No matter what your theatrical experiences are it’s likely you have encountered one of the most known shows to hit the boards, Joseph Stein’s, Jerry Bock’s and Sheldon Harnick’s, FIDDLER ON THE ROOF. The audience at the Candlelight Theatre in Wilmington, Delaware is no exception. When House Manager, Jodi McLane, asked the near sold out crowd if there was anyone there that had never seen the show before, there were only a handful of hands. The rest of us applauded and welcomed the newcomers to, not only a long tradition of theatrical excellence in the form of a show that has been long lauded as one of the best of Broadway, but also a tradition of theatrical excellence from a theatre that knows the importance of work ethic, continually honing the talent, and welcoming new talent to add to its charge. The Candlelight Theatre is a place where magic happens, and this production of FIDDLER ON THE ROOF is no exception.
Yes, FIDDLER ON THE ROOF turns 50 this year, but it is still as fresh and vibrant and powerful thanks to a superb cast, technicians and production staff. The folks at the Candlelight Theatre definitely know how to put on a show, and it is clear right down to the most minute detail that their top priority is maintaining the integrity of the show.
For those that are not familiar with the story, FIDDLER ON THE ROOF is the story of a family living in Imperial Russia in the early 1900s. The story opens with Tevye, also referred to as Papa, telling of the importance of traditions. Shortly after we learn that marriages are arranged in this community (called shtetls) by a Matchmaker. Yente, the Matchmaker arranges the marriage of Tevye’s oldest daughter, Tzeitel, to the butcher, Lazar Wolf, who is many, many years older than her. Of course, she is not happy about this and declares her love and desire to marry the Tailor, Motel, who shares in her affections. After some thought, in the form of a musical aside, Tevye breaks tradition and gives his permission for Tzeitel to marry Motel. This begins a snowball effect, resulting in his second oldest daughter, Hodel, asking for permission to marry, Perchik, a student hired by Tevye to teach his daughters and his third daughter informing, not asking Tevye, that she will be marrying Fyedka. Each time he gives in a little less until the final proposal where he puts his foot firmly on the ground, without much effect – they run off together anyway. Eventually, the entire family is run out of its community and home, as the Russian government closes down all the shtetls and forces all the Jews to leave Russia. Tevye and his family split up to different locations, hoping to one day be together again.
The role of Tevye is brilliantly played by David Wills. Wills’ stage presence and charisma are endearing from the opening scene until the final bow. His use of facial expression, body language and personality connect him to the audience immediately, which is so necessary in a production where the main character must interact with the audience to tell the story throughout the entire show. Gerri Weagraff (Golde) is no stranger to the stage, or this role for that matter, and it clearly shows in her well honed characterization, even the way she walks drips of professionalism. Tori Healy (Tzeitel) is another exceptionally strong part of this cast that is able to draw the audience into her plight of being promised to one man but loving another, making the audience want to stand and applaud when she stands up to her father for what she wants and professes her love of the poor Tailor, relinquishing the rich Butcher. Every single actor in this production is exceptional. I could go on and on gushing over this cast. They are all brilliant.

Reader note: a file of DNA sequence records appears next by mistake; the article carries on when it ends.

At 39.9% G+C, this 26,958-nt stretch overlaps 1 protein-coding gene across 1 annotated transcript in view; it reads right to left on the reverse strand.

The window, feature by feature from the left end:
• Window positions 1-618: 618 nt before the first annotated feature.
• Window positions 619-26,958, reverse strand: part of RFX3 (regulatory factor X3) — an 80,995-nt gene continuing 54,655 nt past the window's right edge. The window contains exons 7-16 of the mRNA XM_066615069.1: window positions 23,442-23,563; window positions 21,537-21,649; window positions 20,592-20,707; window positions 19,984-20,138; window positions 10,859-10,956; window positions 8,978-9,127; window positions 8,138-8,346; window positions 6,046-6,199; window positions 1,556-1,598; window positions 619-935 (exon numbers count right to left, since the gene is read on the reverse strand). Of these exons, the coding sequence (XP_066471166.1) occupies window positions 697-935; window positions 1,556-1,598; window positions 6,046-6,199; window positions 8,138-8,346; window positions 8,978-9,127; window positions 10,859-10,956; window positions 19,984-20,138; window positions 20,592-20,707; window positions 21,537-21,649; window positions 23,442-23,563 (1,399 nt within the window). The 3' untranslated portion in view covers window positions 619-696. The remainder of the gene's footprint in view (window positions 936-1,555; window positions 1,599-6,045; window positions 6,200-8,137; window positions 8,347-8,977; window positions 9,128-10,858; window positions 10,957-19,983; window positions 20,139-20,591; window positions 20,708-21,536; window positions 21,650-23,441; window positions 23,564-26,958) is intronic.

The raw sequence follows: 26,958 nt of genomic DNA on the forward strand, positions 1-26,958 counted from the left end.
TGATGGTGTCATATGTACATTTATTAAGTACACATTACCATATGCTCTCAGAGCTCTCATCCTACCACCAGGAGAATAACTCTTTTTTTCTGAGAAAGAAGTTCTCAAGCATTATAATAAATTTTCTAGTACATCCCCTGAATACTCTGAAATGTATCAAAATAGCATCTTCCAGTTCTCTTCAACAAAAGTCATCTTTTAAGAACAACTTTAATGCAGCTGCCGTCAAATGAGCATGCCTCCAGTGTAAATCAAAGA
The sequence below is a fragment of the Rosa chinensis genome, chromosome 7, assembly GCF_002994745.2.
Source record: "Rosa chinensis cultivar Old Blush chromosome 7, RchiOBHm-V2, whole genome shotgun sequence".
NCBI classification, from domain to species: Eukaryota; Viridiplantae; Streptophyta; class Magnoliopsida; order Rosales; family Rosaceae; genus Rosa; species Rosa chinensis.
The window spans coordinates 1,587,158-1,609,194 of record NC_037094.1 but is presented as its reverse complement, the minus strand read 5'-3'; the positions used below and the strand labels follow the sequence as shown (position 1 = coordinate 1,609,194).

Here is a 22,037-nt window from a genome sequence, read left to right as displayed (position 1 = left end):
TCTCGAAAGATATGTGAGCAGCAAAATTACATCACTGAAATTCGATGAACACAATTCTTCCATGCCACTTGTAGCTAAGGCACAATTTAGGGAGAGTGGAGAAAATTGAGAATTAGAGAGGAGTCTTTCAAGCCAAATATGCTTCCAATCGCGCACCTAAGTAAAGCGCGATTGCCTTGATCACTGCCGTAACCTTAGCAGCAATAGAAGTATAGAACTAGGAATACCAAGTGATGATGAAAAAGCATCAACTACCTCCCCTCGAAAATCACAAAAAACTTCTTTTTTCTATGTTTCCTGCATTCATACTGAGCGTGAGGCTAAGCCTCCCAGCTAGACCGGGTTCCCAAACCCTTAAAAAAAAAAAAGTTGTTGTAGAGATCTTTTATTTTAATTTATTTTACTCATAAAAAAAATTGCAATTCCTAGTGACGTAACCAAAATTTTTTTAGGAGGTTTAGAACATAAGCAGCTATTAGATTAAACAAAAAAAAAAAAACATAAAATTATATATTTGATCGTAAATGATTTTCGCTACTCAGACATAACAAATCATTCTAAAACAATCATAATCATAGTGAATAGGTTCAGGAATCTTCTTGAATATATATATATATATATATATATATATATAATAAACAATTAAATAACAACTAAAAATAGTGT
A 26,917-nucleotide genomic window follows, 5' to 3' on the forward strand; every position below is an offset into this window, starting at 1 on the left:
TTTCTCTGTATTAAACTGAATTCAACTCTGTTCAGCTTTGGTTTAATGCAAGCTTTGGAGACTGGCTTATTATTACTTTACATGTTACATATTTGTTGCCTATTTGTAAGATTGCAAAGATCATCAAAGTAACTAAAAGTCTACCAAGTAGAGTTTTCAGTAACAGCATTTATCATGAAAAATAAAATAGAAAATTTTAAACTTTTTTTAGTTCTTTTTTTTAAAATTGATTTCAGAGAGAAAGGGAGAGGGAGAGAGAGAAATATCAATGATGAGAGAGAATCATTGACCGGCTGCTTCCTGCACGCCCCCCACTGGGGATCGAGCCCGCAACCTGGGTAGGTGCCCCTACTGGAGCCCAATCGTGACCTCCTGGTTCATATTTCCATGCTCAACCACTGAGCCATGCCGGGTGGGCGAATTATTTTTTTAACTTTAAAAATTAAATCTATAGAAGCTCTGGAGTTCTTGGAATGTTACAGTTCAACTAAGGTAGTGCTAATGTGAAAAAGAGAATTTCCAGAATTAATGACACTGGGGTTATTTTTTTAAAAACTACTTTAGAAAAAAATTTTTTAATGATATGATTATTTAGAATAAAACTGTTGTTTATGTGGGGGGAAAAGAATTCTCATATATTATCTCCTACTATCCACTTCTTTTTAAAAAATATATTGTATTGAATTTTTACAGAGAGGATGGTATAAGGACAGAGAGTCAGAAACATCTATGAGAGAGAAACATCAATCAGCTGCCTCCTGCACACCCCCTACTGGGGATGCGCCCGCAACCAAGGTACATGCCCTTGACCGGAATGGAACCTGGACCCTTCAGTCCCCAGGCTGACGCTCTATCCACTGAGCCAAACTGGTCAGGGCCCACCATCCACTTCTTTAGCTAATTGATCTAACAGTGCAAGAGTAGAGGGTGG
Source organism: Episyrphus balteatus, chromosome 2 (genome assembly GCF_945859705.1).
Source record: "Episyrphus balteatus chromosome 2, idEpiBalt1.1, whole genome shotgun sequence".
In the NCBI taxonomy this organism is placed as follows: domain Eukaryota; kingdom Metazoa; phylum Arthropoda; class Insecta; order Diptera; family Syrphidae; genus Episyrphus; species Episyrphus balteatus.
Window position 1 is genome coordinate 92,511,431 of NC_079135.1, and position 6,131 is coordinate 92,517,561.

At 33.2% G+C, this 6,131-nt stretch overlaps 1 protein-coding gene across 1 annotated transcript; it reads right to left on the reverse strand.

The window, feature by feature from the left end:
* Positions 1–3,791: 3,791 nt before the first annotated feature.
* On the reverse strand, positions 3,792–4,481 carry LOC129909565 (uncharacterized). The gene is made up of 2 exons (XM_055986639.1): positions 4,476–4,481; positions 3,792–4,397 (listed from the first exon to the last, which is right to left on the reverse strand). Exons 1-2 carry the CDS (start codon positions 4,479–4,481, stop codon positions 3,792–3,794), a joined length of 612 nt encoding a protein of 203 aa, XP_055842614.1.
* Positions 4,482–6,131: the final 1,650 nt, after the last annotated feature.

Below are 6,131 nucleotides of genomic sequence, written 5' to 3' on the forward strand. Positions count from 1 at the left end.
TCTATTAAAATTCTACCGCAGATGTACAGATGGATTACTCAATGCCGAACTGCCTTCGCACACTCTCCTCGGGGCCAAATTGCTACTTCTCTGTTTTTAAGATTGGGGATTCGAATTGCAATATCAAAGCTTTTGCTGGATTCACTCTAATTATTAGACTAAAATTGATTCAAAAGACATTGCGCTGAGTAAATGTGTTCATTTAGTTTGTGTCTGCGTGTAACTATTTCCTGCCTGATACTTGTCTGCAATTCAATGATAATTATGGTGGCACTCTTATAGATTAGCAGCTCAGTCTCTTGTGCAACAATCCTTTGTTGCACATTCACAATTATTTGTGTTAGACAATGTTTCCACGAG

In addition to the brilliant acting, there is brilliance behind the scenes as well. The choreography of Jody Anderson and Robert Miller is crisp, calculated and rehearsed to perfection. The bottle dance, no small task, is delivered with such precision the audience responded both vocally (with awe) and physically (with thunderous applause) as Bob Miller, Achilles Inverso, Ricky Rotandi, and Eldon Oswald made the dance look effortless and fun. Another real treat is the set design by Jeff Reim. The multifaceted use of the “house” to represent so many different locations is more than amazing. I actually forgot it was the same set piece used three different ways throughout the show. However, I must admit, my favorite part of the set design, a lighting effect by Mark Clapp, is something so small. In the distance, the other homes in Anatevka appear, with tiny little lights in their windows. Brilliant!
Because of its historical significance, FIDDLER ON THE ROOF stands the test of time. Almost every theatre group across the country puts this show on its stage at one point or another. It’s a tradition. There is a tradition at the Candlelight Theatre, as well, excellence. Excellence in casting, excellence in direction, excellence in design, excellence in knowing what the audience wants and delivering it. Happy Anniversary FIDDLER ON THE ROOF and congratulations Candlelight for an outstanding performance. The Matchmaker got this one right…FIDDLER ON THE ROOF and the Candlelight Theatre are the perfect match!
The Candlelight Theatre’s production of FIDDLER ON THE ROOF runs through November 2nd.
FIDDLER ON THE ROOF
Musical by Joseph Stein, Jerry Bock, and Sheldon Harnick
Directed by Bob Kelly
September 12 – November 2, 2014
The Candlelight Theatre
2208 Millers Road
Wilmington, Delaware 19810